Uninsured motorist claims are covered by Ark. Code Ann. section 23-89-403 while underinsured motorist claims are covered by Ark. Code Ann. § 23-89-29. These two sections have different requirements. The language quoted includes: "in consideration of the premium charged, we will pay damages for bodily injury which a covered person is legally entitled to recover from the owner or operator of an underinsured auto..." Pettie, 54 Ark. App. at 82. State Auto Ins. Co. v. Lawrence, 358 F3d 982 (8th Cir. 2004); Hartford Ins. Co. of the Midwest v. Mullinax, 336 Ark. 335, 984 S.W.2d 812 (1999); Birchfield v. Nationwide Ins., 317 Ark. 38, 875 S.W.2d 502 (1994); and State Farm Mutual Automobile Ins. Co. v. Thomas, 316 Ark. 345, 871 S.W.2d 571 (1994). 8
Consequently, the limits of Leonard's USAgencies coverage must be recovered before the Plaintiffs are entitled to UIM benefits. Lawrence, 358 F.3d at 985. Grant also encourages the Court to follow a Kansas Court of Appeals case with facts similar to this situation. In Brown, the plaintiff filed an UIM claim after the statute of limitations period for claims against the tortfeasor expired. Brown v. USAA Casualty Ins. Co., 840 P.2d 1203, 1204 (Kan. Ct. App. 1992). The insured's policy contained an exhaustion clause similar to the one in this situation. Id. at 584. The Brown court held that nothing in the applicable UIM statute or caselaw requires an insured to exhaust his or her remedies against the tortfeasor before recovering UIM benefits. Id. at 549. This statement directly conflicts with Arkansas law. As stated above, the Arkansas UIM statute, section 23-89-209, contemplates payment of policy limits by the tortfeasor's liability carrier before UIM benefits may be recovered. Thomas, 316 Ark. at 349. Additionally, the Arkansas Supreme Court has clearly stated that unambiguous exhaustion clauses are not against Arkansas public policy and will be enforced. Birchfield, 317 Ark. at 41-42. Therefore, the Court declines to apply Brown. Grant also argues that a judgment entered against him in the amount of $20,000, the policy limit of Leonard's USAgencies policy, would be the "functional equivalent" of Plaintiffs exhausting Leonard's USAgencies policy. This is an appealing argument; however, the one case supporting this argument that Grant has cited to the Court is an unpublished opinion from the Superior Court of Connecticut.8 The Court, through independent research, found one additional application of this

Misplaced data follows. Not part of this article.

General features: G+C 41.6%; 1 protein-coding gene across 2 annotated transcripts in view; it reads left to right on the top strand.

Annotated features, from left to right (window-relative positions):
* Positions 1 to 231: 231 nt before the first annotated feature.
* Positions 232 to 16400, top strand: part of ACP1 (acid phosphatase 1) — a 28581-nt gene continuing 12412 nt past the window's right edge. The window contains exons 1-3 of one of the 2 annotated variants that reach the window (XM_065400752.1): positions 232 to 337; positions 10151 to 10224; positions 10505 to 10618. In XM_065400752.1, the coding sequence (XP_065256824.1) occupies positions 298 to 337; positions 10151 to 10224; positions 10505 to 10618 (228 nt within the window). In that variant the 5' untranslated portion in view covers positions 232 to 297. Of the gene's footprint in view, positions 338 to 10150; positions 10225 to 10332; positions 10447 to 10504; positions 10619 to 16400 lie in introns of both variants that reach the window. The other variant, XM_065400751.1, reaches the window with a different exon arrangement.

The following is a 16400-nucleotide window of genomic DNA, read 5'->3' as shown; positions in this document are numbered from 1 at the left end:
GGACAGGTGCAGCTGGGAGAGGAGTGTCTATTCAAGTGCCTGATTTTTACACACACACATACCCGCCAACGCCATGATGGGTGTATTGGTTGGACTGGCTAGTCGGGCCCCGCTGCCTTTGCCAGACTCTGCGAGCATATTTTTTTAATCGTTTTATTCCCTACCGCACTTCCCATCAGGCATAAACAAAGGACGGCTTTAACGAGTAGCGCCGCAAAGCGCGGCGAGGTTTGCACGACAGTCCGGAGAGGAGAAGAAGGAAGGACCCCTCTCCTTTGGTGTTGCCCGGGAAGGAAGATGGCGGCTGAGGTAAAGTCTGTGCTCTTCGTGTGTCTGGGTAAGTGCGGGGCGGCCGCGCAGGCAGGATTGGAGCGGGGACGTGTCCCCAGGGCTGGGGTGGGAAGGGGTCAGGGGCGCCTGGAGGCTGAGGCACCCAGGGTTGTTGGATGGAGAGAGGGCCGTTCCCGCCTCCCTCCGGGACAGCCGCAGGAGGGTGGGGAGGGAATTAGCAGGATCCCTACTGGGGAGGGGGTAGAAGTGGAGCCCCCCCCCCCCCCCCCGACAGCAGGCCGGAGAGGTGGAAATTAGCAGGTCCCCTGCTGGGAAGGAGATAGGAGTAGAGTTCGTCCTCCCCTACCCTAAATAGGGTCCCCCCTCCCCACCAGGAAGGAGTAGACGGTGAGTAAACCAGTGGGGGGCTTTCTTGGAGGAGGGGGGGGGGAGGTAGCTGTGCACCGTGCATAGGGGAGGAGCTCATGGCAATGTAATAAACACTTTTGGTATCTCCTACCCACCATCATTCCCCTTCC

Grant v. Great American Insurance Co., 1995 WL 591475 (Conn.Super.). 9